Supreme Court Warns RBI of Contempt Proceedings for Not Disclosing Banks' Annual Inspection Reports under RTI
Moneylife Digital Team 26 March 2019
The Supreme Court on Tuesday threatened the Reserve Bank of India (RBI) with contempt proceeding for not disclosing banks' annual inspection reports under the Right to Information (RTI) Act. In January this year, the apex court had issued a notice to the central bank on a contempt petition. 
Earlier, both, the apex court as well as Central Information Commission (CIC), had held that RBI cannot refuse to put in the public domain the annual inspection reports of banks. However, RBI has refused to follow these orders saying that these reports contain 'fiduciary information' as defined under the RTI Act and, hence, cannot be placed in the public domain.
The Supreme Court also directed RBI to decide its course of disclosure within one week, failing which the apex court says it will take necessary action against the central bank.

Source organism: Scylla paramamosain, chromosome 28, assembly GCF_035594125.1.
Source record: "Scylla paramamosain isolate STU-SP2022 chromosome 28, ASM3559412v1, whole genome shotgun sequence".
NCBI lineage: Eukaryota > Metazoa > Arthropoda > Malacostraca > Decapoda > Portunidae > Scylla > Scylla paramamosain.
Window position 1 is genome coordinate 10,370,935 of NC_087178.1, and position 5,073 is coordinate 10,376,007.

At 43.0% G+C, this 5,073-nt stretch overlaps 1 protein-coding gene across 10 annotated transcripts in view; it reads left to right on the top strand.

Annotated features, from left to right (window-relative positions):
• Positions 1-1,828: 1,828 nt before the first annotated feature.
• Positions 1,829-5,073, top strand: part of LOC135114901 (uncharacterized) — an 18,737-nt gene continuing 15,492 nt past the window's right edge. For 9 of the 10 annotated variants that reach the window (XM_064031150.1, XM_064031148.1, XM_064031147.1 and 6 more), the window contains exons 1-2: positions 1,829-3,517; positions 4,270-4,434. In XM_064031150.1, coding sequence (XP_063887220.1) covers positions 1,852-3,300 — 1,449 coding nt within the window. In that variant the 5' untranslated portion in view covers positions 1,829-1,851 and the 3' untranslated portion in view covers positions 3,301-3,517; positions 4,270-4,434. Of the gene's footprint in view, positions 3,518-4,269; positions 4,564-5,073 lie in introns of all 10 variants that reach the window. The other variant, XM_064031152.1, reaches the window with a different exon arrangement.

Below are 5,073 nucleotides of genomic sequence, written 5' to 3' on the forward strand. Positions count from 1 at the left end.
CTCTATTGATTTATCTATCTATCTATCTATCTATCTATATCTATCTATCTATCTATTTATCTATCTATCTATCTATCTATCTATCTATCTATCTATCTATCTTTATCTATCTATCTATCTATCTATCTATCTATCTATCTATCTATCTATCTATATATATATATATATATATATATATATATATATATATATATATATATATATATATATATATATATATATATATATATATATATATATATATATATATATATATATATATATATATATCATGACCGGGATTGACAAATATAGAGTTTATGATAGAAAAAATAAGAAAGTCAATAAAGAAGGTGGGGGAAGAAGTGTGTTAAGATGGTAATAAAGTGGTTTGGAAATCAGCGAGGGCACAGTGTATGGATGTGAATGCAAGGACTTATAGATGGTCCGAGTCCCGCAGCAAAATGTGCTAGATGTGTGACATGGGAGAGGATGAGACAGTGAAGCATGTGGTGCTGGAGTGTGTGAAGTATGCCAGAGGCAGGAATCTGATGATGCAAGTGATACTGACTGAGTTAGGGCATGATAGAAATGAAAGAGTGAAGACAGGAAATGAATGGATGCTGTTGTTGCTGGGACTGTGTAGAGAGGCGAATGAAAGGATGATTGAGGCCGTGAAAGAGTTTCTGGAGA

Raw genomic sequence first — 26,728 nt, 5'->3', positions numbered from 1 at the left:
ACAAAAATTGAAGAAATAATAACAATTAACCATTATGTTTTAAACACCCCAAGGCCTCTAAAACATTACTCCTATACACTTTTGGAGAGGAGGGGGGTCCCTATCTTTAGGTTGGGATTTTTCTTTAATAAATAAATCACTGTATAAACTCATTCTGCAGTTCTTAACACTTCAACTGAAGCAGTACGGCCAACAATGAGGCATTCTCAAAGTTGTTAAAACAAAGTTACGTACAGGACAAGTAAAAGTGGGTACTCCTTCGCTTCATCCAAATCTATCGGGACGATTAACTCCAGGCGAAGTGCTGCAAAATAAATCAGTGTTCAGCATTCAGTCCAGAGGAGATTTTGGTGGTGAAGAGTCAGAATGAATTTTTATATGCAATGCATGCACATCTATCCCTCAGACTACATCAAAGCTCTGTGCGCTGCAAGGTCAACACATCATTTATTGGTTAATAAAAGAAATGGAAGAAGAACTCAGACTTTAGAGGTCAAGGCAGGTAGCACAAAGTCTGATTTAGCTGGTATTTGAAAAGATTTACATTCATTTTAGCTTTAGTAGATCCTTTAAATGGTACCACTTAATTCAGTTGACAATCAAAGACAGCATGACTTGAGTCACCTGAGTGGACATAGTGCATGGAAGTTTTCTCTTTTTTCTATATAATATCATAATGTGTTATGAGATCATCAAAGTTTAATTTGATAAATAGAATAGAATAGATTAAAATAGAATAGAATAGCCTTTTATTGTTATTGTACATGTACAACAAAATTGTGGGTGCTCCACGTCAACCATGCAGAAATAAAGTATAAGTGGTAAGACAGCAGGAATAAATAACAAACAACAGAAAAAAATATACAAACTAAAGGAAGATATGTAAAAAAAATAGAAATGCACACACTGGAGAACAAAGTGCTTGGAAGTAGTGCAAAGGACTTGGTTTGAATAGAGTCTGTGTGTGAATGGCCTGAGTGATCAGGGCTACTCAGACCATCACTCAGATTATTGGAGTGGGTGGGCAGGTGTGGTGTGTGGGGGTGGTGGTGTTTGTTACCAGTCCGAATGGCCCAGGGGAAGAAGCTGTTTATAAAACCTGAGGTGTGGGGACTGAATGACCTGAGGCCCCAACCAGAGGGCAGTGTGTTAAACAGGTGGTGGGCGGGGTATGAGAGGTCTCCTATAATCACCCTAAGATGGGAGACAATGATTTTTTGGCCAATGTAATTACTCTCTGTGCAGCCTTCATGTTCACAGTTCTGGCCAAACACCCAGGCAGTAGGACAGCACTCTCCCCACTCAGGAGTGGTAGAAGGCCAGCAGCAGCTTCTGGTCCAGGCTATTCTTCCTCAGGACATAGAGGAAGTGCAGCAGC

Commenting on the SC warning, Shailesh Gandhi, former central information commissioner, says, "It is a very sad comment on RBI and its commitment to the law of the land. RBI is displaying complete arrogance and a basic lack of commitment to transparency. As one of the prime regulators of the nation, it must realise that it is setting a wrong example. If it will not obey the mandate of law, who will respect its directions?"
In the petition, Mumbai-based Girish Mittal, represented by senior counsel Prashant Bhushan and Pranav Sachdeva, contended that he had sought information under the RTI Act in December 2015 like copies of inspection reports of ICICI Bank, Axis Bank, HDFC Bank and State Bank of India (SBI) from April 2011 and copies of case files, with file notings on various irregularities detected by RBI in the case of Sahara Group of companies and erstwhile Bank of Rajasthan.